“We are also responsible, as Republicans, to show up in the media to make our case,” Mr. Aguilar said.

Still, Mr. Aguilar said, the Spanish-language media was ignoring the presence of a substantial number of Hispanic delegates at the convention.

Outside of the convention hall, though, immigrant rights activists’ protests drew crews from all of the major Spanish-language networks Tuesday.

Chanting slogans in Spanish and English, protesters built a symbolic “wall” to decry Mr. Trump’s plans for a border wall between the U.S. and Mexico.

“If Trump is set on building a wall, we’re going to give it to him,” said Marisa Franco, director of Mijenta. “But we’ll be walling off his hate.”

The protest was one of the top news stories on the websites for Telemundo, a Spanish-language network, and Fusion, an English-language network owned by Univision and aimed at younger Hispanics.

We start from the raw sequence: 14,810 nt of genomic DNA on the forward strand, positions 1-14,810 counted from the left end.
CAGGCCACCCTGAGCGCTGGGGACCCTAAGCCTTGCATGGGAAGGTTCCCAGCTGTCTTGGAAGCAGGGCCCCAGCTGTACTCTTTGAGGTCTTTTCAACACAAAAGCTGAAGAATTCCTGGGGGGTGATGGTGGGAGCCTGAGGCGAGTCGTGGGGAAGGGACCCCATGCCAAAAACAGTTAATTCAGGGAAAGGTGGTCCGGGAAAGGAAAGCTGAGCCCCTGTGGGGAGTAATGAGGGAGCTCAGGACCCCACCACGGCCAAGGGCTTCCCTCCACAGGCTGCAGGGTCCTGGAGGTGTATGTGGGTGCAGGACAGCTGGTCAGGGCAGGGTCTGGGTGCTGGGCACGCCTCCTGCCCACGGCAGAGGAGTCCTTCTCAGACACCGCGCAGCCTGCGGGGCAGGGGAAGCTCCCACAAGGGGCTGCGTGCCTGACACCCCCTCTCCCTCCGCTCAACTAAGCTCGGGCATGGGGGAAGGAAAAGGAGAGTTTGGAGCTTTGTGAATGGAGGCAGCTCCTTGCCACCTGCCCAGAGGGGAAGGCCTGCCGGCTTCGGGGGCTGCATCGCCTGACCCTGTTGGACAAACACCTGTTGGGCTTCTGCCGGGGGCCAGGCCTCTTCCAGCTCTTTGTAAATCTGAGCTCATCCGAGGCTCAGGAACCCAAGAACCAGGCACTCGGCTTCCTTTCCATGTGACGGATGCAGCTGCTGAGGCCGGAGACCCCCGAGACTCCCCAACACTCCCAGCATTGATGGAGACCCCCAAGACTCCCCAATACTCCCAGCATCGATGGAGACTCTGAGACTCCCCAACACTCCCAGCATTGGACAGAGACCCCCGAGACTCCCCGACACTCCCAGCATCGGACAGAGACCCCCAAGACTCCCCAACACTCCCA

Fusion, which is unabashedly liberal, features anchor Jorge Ramos, who does double duty with Univision and who has pointedly clashed with Mr. Trump.

In a segment this week, Mr. Ramos held up a letter from the Trump campaign sent to Mr. Ramos’ home. Mr. Ramos wondered whether it was an answer to his long-ignored request for a sit-down interview with Mr. Trump. Instead, it was a fundraising appeal.

Univision ran a web item Tuesday complaining that Mr. Trump is the first Republican candidate in 20 years not to have a spokesperson dedicated to Hispanic outreach. The network said its requests for comment from the Trump campaign are regularly ignored.